At her mischievous smile, Nicholas made a snap evaluation. Not particularly rational to do so, yet under the current circumstances, he’d learned a good deal in a short span of time about the needy, insecure girl.
She paced in front of the elevator door.
“Are you—?” Her scent tickled his nose again. “Are you claustro…claustrophobic?” He sneezed the last word.
“Are you allergic to elevators?”
“I think I’m allergic to you.” Allergic reactions were caused by the body trying to defend itself against a suspected harmful entity. Ridiculous. She was just a girl—of no harm to him. What had led him to those thoughts. Oh yes. “What have you got on? The scent?”
“A special holiday blend. Cinnamon and pine needles.”
No wonder. Who’d decided these things equated to the smell of Christmas? They might have asked him what the real scent of Christmas was before deciding. He removed the jacket of his red suit and loosened his tie. Neatly folding the jacket, he draped it over a section of the metal railing.
“That’s quite a suit.”
She snickered. “I’ll give it to you—takes confidence to wear something like that. Even this time of year.”
“You don’t like it?”
She ran a quick glance over him, hat to shoes. When she came back for a second look, she paused on his face. “Actually, I do. I mean the cut is good. You’re well-built so that helps to carry it off. Not sure about the Santa hat. But I guess it’s the season.”
“So, if I wore this some other time of year, you might reconsider your opinion?” He didn’t need her opinion, but something about her approval affected him like sweet caramel apples. Mmm…caramel apples. They were sure to serve those again this year at the Snow Ball.
“Do you dress like this all the time?” A sharp squeal, this time overhead, wiped the tease from her face.
Jarred back to reality, his need to escape before they found him returned. Miracle. Concentrate on a miracle.
“So.” The girl broke into his worry. “I wonder why the elevator broke.”
“I’ve been in and out of this building for years, and it’s never happened before.”
“There’s always a reason for things happening.” She gave him a half smile. “Nothing just happens.”
She was right. Quite intuitive. People who believed in chance were kidding themselves.
With narrowed eyes, she tipped her chin downward. “Maybe it’s sabotage.”
Her tone joked, but she might’ve actually hit on something. “Maybe it’s…” Couldn’t be a coincidence. “A patient. A patient who doesn’t like the way his sessions are going. And he’s a retired electrician.” The man insisted on calling him Harry when they met in group. They didn’t get along.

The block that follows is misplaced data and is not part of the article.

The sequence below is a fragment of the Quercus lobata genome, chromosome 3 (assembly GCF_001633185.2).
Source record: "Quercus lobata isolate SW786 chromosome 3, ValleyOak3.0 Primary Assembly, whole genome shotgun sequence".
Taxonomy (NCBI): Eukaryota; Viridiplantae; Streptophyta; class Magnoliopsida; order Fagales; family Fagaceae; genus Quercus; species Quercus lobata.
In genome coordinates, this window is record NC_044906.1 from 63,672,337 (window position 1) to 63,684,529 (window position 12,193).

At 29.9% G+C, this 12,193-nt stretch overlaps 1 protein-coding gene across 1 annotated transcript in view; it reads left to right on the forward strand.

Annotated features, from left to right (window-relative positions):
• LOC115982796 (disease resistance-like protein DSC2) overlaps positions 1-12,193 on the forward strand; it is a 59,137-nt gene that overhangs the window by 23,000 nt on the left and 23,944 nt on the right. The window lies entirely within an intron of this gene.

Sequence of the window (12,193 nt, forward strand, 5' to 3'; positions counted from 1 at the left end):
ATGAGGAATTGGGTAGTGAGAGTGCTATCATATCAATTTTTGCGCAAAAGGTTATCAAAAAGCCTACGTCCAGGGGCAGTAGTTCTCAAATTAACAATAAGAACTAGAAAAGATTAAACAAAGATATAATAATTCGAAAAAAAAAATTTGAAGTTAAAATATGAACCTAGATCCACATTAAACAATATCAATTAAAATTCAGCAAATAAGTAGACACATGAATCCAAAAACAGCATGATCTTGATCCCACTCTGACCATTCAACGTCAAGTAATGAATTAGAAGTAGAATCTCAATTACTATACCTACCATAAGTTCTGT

“Are you a shrink or something? From the clinic in the suite of offices on the twenty-fourth floor?”
He studied her studying him. “What if I am? And please don’t say shrink.” He couldn’t tolerate disrespect, not even from a girl who harbored fear. He had to stay focused on getting out of here. Yet…why was this girl thrown into his path? She had yet to ask for anything, but she must need something.
“I’ve never met a shrink.”
Clearly, she meant to push his buttons. He rolled up the sleeves of his white dress shirt and ignored her insolence. “I’ll be missed at the Snow Ball and dinner.”
“Dinner I can miss. These thighs aren’t getting any thinner.” She patted the sides of her legs. “And all the damn fudge and cookies this time of year.”
He gazed on her orange outline remembering the words to some song he’d heard somewhere—half woman, half child, she…la, la something…wild. Didn’t sound like elevator music.
“You aren’t overweight.”
“You aren’t overweight.”
“Your opinion.” She sucked in her tummy.
“That’s not a healthy attitude.” He played with his too-short beard.
“You are a shrink, aren’t you?”
“What if I am?”
“Spare me.” She waved him off like a gnat.
He narrowed his eyes. His shoulders tensed. “What does that mean?”
“You’re uptight, kind of paranoid, for a head doctor.”
“My days are filled with paranoia.” And she’d done it again. Distracting him when she needed…something. What did she want from him? Everyone wanted something.
She hiked up her dress and sat on the carpeted floor.